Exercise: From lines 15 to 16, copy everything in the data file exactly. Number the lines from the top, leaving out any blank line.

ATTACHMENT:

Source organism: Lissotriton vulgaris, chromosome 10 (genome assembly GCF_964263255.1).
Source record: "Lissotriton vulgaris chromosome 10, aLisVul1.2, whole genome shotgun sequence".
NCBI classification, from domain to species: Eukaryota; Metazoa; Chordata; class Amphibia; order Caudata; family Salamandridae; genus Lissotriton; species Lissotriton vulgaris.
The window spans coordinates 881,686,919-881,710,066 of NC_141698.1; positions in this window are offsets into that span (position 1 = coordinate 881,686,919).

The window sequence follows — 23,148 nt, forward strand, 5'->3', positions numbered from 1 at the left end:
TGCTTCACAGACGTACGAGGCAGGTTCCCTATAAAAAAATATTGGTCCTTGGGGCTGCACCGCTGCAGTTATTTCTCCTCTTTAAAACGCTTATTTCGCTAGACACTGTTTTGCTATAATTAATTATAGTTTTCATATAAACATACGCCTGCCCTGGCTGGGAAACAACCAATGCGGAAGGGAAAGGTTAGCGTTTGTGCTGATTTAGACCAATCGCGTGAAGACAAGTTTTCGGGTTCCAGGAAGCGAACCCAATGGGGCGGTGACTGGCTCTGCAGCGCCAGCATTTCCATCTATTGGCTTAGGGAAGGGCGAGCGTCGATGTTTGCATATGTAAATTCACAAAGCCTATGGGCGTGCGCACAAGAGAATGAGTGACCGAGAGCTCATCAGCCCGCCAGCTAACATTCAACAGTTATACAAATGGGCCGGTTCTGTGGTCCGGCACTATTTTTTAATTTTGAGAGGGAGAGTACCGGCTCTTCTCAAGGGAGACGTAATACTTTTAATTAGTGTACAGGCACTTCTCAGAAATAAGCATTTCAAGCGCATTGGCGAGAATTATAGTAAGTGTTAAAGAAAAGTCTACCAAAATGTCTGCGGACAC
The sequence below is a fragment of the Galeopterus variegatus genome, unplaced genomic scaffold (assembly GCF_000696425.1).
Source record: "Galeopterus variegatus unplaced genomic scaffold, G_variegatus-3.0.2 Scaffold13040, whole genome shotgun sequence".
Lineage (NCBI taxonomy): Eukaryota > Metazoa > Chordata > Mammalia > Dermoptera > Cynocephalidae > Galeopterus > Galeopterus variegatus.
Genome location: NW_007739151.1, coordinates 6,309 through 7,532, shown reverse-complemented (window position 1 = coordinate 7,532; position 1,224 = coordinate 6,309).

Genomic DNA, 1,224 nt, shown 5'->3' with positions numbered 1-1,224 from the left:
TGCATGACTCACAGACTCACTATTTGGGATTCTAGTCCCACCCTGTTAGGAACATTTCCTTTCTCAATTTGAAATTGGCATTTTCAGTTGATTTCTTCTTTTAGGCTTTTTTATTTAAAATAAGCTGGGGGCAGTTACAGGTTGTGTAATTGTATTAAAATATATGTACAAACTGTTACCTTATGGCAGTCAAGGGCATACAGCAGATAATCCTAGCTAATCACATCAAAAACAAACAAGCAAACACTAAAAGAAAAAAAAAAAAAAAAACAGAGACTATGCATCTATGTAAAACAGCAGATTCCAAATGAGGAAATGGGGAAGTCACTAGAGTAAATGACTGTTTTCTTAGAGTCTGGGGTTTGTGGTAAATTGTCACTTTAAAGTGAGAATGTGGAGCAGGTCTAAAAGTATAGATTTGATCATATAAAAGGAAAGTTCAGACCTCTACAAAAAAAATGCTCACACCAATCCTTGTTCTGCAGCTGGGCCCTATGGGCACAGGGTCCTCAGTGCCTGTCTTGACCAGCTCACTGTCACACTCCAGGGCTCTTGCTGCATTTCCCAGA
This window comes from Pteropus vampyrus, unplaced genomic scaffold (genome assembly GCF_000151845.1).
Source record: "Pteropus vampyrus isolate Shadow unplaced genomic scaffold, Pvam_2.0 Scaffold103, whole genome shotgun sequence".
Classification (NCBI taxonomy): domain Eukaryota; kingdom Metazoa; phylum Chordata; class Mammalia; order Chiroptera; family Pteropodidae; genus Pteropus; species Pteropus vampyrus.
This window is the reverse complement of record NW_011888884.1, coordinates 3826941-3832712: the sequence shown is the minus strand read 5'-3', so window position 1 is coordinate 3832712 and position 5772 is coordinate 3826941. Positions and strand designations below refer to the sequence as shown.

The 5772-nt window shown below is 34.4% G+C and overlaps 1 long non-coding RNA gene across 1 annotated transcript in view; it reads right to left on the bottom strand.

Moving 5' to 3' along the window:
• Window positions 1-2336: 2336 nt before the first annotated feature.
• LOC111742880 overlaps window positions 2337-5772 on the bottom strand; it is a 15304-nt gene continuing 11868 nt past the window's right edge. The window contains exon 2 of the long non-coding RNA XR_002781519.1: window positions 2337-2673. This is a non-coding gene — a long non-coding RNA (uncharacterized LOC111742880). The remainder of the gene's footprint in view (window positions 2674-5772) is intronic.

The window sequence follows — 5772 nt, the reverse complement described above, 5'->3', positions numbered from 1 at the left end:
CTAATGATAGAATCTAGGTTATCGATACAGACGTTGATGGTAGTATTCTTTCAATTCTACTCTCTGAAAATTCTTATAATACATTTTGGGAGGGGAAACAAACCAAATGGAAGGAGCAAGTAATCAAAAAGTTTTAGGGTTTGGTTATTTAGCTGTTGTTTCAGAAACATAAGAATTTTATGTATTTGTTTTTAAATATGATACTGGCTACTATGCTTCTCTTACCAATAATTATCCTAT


Classification (NCBI taxonomy): domain Eukaryota; kingdom Metazoa; phylum Chordata; class Mammalia; order Chiroptera; family Pteropodidae; genus Pteropus; species Pteropus vampyrus.
This window is the reverse complement of record NW_011888884.1, coordinates 3826941-3832712: the sequence shown is the minus strand read 5'-3', so window position 1 is coordinate 3832712 and position 5772 is coordinate 3826941. Positions and strand designations below refer to the sequence as shown.